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Music - Love Your Local Band

Birdhouse

Birdhouse

What a difference a year can make. Last Halloween, when a group of friends thought the best way to spend the masked affair would be to jam out some Grateful Dead tunes at a Santa Cruz house party, little could they have guessed that by the next Day of the Dead they’d be garnering notice for playing solid original tunes under the name Birdhouse. Now, with no covers in sight, the quartet balances jazz virtuosity with jam band dexterity, and the resulting patchwork morphs with each show. A conglomerate of UC Santa Cruz and Cabrillo College students, the guys in Birdhouse, according to drummer Jeff Wilson, formed “to play old time, good feeling rock music with a country feel, but we’re all jazz guys.” With guitarist/lead vocalist Daniel Talamantes (“He’s constantly on his typewriter all day writing,” Wilson says), lead guitarist Jeff Carter, and bassist Chris McIntyre rounding out the crew, Birdhouse lights up an ever-changing set through a knack for tight improv and technical precision. An appreciation for bluegrass and funk certainly informs the set, with Wilson favoring African rhythms and atypical syncopation as the lively undercurrent to the band’s rock meanderings, while Carter’s stinging pedal steel guitar is scene-stealing.

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Music - Love Your Local Band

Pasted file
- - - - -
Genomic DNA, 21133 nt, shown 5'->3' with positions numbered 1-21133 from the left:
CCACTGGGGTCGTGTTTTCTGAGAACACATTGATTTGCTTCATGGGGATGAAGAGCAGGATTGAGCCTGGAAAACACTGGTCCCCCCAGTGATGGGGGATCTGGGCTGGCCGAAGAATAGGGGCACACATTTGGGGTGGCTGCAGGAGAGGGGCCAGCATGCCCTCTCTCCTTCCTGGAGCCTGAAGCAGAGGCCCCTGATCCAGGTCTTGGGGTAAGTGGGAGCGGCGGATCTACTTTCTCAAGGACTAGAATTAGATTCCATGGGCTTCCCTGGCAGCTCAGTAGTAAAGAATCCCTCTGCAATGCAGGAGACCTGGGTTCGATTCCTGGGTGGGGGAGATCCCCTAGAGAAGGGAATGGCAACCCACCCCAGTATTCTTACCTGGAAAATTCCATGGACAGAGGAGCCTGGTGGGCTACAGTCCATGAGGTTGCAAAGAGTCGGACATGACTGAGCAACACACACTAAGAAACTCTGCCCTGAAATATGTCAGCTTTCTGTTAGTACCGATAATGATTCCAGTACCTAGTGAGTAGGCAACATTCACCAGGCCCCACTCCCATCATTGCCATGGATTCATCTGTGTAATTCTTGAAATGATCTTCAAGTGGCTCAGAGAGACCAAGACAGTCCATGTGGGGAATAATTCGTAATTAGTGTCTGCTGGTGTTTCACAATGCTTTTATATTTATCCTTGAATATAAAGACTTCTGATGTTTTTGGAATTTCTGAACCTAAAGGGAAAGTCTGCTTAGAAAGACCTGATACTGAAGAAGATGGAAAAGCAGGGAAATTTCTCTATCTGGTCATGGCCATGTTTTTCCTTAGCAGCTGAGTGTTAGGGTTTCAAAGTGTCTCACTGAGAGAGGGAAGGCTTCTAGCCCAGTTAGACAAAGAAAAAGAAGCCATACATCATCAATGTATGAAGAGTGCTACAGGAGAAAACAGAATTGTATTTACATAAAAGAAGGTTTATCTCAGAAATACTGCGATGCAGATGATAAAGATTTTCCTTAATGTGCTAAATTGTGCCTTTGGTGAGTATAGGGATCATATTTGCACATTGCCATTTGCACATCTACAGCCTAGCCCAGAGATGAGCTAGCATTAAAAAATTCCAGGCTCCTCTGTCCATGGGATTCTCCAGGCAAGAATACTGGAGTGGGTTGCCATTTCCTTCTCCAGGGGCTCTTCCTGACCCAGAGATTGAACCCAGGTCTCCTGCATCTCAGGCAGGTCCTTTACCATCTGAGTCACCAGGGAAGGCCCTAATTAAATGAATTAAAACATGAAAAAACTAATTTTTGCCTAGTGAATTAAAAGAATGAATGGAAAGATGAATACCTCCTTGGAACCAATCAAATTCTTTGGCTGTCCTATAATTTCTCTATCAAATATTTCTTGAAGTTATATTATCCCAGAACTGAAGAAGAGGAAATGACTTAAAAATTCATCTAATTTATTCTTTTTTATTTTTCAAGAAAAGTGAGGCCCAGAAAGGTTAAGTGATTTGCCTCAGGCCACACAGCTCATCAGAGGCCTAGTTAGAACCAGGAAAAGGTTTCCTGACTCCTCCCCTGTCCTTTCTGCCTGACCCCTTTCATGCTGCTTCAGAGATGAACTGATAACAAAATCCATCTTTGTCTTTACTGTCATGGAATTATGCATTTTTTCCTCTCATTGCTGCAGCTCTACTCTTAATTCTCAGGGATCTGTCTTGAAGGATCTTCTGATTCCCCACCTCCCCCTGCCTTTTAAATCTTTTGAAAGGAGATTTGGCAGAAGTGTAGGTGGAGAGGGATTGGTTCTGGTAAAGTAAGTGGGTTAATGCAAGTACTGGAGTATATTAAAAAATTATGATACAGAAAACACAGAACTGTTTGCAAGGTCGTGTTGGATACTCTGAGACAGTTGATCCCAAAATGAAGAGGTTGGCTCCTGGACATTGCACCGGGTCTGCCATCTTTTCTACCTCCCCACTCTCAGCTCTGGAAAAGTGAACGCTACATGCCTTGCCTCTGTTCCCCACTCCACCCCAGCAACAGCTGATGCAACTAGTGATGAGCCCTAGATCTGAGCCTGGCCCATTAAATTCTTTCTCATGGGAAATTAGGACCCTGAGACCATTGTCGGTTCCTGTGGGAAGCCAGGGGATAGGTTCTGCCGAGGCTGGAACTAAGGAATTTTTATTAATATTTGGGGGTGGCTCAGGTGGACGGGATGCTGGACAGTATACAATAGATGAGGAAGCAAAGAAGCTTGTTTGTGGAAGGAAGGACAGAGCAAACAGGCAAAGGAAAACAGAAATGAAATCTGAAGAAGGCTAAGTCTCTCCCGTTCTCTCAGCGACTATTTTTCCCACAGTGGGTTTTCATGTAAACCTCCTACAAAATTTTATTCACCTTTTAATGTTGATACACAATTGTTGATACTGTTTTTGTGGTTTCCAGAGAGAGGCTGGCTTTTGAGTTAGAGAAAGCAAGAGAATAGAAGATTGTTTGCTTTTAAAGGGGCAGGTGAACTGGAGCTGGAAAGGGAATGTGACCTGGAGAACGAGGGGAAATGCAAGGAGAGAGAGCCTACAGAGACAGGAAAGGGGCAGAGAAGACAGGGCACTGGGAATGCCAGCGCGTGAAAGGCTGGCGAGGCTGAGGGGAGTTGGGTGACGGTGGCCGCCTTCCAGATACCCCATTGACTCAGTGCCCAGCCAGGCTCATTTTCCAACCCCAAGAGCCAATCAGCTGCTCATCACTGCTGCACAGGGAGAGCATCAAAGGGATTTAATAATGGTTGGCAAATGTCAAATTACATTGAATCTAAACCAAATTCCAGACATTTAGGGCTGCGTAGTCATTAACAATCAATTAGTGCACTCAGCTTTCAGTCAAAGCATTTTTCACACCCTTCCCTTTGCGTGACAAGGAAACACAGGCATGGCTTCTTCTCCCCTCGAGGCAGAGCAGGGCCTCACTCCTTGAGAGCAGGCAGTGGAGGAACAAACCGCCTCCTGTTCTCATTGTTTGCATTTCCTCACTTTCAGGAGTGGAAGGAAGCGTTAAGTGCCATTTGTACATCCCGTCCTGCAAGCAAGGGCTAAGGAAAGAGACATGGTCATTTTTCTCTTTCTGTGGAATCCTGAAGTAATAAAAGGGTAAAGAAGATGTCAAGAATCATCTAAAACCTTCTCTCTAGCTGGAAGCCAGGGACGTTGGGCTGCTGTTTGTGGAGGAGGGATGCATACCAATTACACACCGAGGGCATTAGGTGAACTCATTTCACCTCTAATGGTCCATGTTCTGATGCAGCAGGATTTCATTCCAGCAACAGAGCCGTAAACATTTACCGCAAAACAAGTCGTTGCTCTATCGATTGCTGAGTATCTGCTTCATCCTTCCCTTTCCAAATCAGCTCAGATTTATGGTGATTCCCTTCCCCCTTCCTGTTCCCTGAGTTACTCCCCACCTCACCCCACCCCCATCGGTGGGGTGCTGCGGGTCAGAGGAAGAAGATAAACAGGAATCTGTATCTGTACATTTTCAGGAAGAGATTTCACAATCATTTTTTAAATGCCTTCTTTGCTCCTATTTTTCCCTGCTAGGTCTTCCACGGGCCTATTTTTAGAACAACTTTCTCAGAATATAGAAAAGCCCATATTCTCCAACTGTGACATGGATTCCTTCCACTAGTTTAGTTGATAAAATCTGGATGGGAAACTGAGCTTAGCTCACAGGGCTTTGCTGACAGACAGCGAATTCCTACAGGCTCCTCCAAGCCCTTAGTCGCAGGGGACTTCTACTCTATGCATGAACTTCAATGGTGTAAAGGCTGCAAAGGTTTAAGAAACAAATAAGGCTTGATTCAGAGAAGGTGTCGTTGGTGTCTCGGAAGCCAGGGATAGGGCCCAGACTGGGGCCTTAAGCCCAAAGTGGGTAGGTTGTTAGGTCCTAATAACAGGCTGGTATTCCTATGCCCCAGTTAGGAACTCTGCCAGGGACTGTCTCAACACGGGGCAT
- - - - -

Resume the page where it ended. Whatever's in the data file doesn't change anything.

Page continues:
DJ Rob Monroy

DJ Rob Monroy

Psychedelic beams of light penetrate a fog-filled room and scatter off of a mirror ball down onto the dance floor. The crowd of gyrating bodies instinctively twists to the electronic pulse of the speakers as the turntables spin in their hypnotic trance. “A lot of it comes down to beat matching and keeping them together, “ explains DJ Rob Monroy with a satisfied grin. “If the beats are falling apart the people will get distracted.” Monroy knows what he’s talking about. Performing since 1994, he’s one of the longest spinning DJs in Santa Cruz with a plethora of dance parties under his belt—including Raindance events with his friend DJ Lil John. Monroy was also the resident DJ for Back to Basics night at the Blue Lagoon, which had a respectable seven-year run in Santa Cruz. But despite his love for electronic music, his origins as a DJ began in an unlikely place. “I’m a Dead Head,” he says. “Grateful Dead shows were the first place I felt comfortable dancing ecstatically.” As the years went on and drugs began to crumble the positive community aspects of Dead shows, Monroy began finding ambiguous fliers for “DJ gatherings” at undisclosed locations.